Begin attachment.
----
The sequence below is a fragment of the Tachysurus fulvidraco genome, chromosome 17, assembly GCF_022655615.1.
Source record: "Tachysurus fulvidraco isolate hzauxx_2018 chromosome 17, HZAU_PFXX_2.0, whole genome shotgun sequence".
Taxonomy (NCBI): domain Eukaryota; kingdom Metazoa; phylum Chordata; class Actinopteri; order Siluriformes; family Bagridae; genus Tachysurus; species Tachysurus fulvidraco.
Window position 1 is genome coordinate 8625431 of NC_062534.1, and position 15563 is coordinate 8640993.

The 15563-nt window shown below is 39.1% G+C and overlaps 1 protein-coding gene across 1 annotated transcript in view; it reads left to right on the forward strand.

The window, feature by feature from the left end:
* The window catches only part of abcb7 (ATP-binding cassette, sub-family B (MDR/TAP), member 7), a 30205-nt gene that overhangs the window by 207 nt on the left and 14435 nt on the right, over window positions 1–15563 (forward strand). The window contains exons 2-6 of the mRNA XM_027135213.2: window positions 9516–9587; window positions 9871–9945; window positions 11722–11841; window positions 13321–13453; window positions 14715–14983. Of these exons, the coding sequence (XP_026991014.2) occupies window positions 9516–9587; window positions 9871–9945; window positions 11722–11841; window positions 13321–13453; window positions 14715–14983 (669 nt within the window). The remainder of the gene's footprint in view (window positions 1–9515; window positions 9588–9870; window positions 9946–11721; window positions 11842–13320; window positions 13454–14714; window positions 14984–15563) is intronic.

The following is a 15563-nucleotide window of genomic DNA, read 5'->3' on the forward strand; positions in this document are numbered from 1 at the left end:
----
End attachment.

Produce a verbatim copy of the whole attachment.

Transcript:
The sequence below is a fragment of the Tachysurus fulvidraco genome, chromosome 17, assembly GCF_022655615.1.
Source record: "Tachysurus fulvidraco isolate hzauxx_2018 chromosome 17, HZAU_PFXX_2.0, whole genome shotgun sequence".
Taxonomy (NCBI): domain Eukaryota; kingdom Metazoa; phylum Chordata; class Actinopteri; order Siluriformes; family Bagridae; genus Tachysurus; species Tachysurus fulvidraco.
Window position 1 is genome coordinate 8625431 of NC_062534.1, and position 15563 is coordinate 8640993.

The 15563-nt window shown below is 39.1% G+C and overlaps 1 protein-coding gene across 1 annotated transcript in view; it reads left to right on the forward strand.

The window, feature by feature from the left end:
* The window catches only part of abcb7 (ATP-binding cassette, sub-family B (MDR/TAP), member 7), a 30205-nt gene that overhangs the window by 207 nt on the left and 14435 nt on the right, over window positions 1–15563 (forward strand). The window contains exons 2-6 of the mRNA XM_027135213.2: window positions 9516–9587; window positions 9871–9945; window positions 11722–11841; window positions 13321–13453; window positions 14715–14983. Of these exons, the coding sequence (XP_026991014.2) occupies window positions 9516–9587; window positions 9871–9945; window positions 11722–11841; window positions 13321–13453; window positions 14715–14983 (669 nt within the window). The remainder of the gene's footprint in view (window positions 1–9515; window positions 9588–9870; window positions 9946–11721; window positions 11842–13320; window positions 13454–14714; window positions 14984–15563) is intronic.

The following is a 15563-nucleotide window of genomic DNA, read 5'->3' on the forward strand; positions in this document are numbered from 1 at the left end: